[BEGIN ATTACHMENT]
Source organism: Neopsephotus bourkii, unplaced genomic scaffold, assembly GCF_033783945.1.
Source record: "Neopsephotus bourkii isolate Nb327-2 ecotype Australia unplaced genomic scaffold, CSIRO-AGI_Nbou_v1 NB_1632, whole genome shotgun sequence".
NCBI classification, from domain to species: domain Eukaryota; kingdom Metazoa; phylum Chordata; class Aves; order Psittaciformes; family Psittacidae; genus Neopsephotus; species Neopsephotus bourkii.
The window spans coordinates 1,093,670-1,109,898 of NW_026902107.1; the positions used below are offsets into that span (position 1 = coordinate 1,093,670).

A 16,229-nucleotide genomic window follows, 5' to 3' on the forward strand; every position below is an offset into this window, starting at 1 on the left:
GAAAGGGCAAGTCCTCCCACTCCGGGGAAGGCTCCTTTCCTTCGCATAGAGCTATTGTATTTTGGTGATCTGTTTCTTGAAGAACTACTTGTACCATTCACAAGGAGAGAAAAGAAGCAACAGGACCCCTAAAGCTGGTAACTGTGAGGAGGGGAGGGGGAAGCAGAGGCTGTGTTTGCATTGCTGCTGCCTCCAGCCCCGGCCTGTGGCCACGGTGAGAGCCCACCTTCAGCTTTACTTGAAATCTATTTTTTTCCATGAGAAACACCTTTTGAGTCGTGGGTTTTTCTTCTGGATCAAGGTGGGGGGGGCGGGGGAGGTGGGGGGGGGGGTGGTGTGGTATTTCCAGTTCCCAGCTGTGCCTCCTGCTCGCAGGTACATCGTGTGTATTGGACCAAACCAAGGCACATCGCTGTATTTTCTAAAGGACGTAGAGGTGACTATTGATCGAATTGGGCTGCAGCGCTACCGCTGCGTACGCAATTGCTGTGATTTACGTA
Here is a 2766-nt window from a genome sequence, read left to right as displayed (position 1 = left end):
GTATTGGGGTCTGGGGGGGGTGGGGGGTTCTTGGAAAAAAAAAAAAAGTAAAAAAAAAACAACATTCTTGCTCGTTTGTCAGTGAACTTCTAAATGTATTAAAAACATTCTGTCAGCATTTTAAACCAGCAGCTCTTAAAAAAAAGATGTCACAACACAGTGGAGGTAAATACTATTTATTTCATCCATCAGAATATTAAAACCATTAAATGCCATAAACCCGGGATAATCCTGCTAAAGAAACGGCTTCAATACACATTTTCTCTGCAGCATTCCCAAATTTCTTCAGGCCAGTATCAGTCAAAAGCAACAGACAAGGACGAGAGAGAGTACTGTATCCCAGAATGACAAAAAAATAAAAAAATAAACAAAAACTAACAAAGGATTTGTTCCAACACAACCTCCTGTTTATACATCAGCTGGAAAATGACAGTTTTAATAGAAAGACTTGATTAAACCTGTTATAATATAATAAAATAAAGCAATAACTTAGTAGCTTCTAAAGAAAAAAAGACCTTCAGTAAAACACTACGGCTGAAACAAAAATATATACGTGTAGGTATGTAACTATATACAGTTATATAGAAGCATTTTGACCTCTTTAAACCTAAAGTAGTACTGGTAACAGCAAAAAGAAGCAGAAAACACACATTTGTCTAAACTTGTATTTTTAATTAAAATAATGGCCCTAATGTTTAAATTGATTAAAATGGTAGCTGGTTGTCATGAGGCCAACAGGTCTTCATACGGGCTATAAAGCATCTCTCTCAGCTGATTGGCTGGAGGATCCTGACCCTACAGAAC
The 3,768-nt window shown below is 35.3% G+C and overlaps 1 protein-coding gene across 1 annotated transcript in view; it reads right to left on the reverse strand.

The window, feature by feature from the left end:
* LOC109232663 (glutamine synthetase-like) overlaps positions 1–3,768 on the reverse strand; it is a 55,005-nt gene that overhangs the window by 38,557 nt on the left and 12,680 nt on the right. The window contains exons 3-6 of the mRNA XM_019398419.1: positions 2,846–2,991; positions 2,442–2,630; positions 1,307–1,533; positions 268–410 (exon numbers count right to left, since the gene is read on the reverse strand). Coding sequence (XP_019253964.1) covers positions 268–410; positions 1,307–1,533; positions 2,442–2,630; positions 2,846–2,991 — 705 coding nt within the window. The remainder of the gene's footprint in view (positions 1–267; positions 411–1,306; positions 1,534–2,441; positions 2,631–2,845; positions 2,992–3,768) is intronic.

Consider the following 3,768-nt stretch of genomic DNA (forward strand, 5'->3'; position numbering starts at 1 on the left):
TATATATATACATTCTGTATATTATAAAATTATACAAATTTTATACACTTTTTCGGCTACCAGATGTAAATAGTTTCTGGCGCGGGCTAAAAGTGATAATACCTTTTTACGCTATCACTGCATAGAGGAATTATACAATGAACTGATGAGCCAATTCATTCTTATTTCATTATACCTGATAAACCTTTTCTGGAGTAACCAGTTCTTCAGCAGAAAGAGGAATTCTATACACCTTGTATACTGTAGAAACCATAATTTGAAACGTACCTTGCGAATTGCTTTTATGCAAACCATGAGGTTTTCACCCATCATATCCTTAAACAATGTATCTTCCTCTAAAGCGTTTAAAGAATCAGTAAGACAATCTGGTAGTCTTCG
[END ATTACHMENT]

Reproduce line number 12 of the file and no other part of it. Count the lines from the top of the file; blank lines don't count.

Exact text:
Consider the following 3,768-nt stretch of genomic DNA (forward strand, 5'->3'; position numbering starts at 1 on the left):